Wednesday, April 12, 2006

Body Language: Dancing in the Moonlight

Social dancing has been described as having sex in a standing position. The body movements in many social dances reveal the details of their origins. For example, if you watch couples dancing the "dirty" Bachata dance style, they are obviously emulating sexual activity. The "clean" Bachata dance style is not nearly as intimate. The man stands further away from his partner, he doesn't gyrate nearly as suggestively, and it's just a fun little dance you could teach your kids without wondering what they'll be up to.

Tango is a popular dance style and many people consider it to be very sexy. I don't. It looks extremely stylized and formal to me, and that reflects its origin. Tango was invented by Argentinian men who needed to pass the hours away as they waited outside of brothels. In Tango, partners rarely if ever make eye contact, and they often look over each other's shoulders. They also are expected to maintain a very disciplined posture. Nonetheless, Tango has evolved in an artistic, graceful dance and I suppose that is why many women like it. It probably helps that the man has to provide a strong lead.

In Salsa, there are many moves where women are free to add some styling. They can swivel their hips, glance over their shoulders, stroke their hair, wave their arms with their palms out and up -- these are all classic courtship body moves. They are flirtateous actions that make a woman look sexy and interested in a man.

Men do have some styling moves in Salsa, but not nearly as many as women do. I've seen men in the clubs assume some stances that Gloria Jones, my dance teacher in Houston, has told me not to do.

One movement guys tend to make is they put their hands behind their backs as they spin their partners. The technical reason not to do this is that it can throw you off balance, and indeed many guys just stop their footwork and guide their partners. But I remember when I was in college I went up to talk with a girl and I put one arm behind my back. A friend of mine came up to me later on and he said, "Michael. Don't put your arm behind your back like that when you talk with a girl. You look like a dork."

Okay, we don't want to look like dorks, do we?

Another movement guys make is to place their hand on their stomach as the lead their partners across the floor (often in a Cross Body Lead or a Coca-Cola/Inside Turn). I'm not sure of why they do that. If a guy has a big gut, it draws attention to his stomach. The girl he is dancing with may or may not care about his gut, but he may be emphasizing his least attractive asset in front of prospective partners. More importantly, though, he looks like he doesn't have control. Again, usually when I see guys place their hand on their stomach, they stop their footwork. They are so obviously concentrating they don't look smooth or polished. It's a good idea to practice dancing with your free hand held just slightly off to the side in front of you, moving gently in time to the music, as you continue your footwork.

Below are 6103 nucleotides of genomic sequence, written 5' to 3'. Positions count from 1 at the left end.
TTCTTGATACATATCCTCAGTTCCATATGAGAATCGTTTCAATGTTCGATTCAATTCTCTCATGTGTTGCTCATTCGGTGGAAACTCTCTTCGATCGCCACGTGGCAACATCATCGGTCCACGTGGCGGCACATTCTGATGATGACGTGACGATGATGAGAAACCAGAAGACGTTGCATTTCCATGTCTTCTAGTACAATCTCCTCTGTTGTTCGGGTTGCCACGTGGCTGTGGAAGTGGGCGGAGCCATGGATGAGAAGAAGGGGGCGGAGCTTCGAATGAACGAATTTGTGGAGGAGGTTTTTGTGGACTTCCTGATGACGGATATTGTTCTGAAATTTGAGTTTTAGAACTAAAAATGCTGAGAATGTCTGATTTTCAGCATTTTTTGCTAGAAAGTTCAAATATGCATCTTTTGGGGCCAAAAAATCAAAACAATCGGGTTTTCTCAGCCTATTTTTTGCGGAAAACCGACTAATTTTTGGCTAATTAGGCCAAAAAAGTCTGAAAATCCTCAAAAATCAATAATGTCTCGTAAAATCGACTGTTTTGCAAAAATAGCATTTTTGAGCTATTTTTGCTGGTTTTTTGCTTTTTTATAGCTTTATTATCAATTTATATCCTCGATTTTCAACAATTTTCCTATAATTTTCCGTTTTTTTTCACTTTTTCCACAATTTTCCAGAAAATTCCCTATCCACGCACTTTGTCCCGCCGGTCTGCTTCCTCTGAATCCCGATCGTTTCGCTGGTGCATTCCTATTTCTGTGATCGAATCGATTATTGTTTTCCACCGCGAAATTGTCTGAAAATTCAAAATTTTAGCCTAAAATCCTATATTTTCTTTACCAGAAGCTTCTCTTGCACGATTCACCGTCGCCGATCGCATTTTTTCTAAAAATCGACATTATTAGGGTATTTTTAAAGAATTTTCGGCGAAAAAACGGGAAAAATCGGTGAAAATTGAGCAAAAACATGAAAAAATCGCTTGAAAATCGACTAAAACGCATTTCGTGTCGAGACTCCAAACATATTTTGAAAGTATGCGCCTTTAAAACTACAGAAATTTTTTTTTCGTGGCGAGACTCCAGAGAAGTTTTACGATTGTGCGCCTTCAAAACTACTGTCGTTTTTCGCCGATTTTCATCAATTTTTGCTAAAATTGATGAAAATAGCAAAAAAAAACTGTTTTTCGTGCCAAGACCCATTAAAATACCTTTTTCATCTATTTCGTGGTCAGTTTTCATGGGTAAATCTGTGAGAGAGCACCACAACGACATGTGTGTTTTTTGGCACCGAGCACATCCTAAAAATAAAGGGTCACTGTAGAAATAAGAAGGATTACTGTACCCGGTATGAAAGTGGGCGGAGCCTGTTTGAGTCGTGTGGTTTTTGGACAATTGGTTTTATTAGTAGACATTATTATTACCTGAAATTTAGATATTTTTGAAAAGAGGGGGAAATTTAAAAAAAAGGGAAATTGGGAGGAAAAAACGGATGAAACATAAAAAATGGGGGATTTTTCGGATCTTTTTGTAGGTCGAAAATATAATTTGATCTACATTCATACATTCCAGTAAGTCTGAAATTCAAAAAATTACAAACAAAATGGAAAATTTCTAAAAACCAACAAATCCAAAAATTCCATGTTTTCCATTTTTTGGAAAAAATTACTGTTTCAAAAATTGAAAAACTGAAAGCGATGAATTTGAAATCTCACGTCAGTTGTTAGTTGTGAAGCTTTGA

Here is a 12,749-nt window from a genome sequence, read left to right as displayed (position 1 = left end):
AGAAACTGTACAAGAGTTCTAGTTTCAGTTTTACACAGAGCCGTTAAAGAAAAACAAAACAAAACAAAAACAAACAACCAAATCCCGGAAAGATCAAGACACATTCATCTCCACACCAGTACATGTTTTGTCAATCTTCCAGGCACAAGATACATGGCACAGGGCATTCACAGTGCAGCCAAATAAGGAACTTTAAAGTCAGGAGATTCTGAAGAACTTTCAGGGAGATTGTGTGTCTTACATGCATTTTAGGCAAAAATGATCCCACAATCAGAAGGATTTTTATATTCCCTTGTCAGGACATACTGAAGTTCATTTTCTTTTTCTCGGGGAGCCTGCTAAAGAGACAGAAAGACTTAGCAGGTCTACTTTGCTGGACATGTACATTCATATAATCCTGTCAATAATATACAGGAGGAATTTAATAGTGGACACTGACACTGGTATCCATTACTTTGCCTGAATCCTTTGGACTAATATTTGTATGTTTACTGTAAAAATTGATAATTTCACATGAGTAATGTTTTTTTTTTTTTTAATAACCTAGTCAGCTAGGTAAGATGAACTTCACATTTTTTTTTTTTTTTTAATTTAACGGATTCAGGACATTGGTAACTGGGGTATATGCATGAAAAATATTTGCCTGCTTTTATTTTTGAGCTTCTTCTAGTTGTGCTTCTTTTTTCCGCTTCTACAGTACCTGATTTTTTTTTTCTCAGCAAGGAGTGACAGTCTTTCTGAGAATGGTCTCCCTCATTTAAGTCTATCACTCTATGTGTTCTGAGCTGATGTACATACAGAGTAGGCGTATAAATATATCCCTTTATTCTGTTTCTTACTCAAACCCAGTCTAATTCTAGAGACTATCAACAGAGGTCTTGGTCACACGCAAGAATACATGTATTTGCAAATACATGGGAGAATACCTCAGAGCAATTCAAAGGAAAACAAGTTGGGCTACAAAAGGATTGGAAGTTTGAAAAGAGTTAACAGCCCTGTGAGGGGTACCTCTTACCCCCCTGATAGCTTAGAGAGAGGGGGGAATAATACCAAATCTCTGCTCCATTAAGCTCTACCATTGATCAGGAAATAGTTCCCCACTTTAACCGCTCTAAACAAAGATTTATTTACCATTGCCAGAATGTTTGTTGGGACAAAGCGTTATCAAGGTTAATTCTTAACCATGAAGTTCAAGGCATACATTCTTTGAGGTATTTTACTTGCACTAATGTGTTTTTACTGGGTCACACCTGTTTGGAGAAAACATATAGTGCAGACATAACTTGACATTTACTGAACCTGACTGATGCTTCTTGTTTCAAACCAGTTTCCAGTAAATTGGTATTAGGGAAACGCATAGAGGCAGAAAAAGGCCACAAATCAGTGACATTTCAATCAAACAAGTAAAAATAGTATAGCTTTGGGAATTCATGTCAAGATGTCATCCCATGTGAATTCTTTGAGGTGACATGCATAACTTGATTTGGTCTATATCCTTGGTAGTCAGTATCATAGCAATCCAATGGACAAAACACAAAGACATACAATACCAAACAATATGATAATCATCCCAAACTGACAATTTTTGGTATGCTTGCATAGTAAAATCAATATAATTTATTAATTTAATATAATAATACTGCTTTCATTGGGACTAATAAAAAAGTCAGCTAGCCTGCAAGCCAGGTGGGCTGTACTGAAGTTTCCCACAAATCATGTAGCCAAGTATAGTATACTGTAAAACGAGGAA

I often sense, when I am dancing with beginning partners, what I can do with them. Some girls take a lead very well, some girls insist on leading themselves, and some girls just don't dance well enough to either take a lead or give it. The best partners are relaxed and enjoying themselves. They concentrate on doing the moves but they are smiling confidently and maybe even flirtateously. Whatever is going through their minds, impressing me with their dance steps is not the priority.

If a beginning girl trusts me enough to lead her, I can get her to do just about anything. I've seen some dance teachers take a beginner and move her through some very complex stuff. They give strong, firm leads and the girls just dazzle everyone. A friend of mine once tried to dance with a beginner he had seen me dance with and she couldn't do any of the moves he tried with her. He was so used to dancing with girls who lead themselves, he didn't realize she needed a good strong lead.

An advanced dancer can take the gentlest of leads and do amazing things. But when you just start dancing with a new partner, you have to provide a firm guidance. This is a lot like starting out a relationship. We talk about "training" our new partners in relationships, and sometimes it's a joke. But in reality we are looking to achieve a level of comfort as quickly as possible with new romantic partners (even new friends and new business partners). It's the same way in dancing partnerships.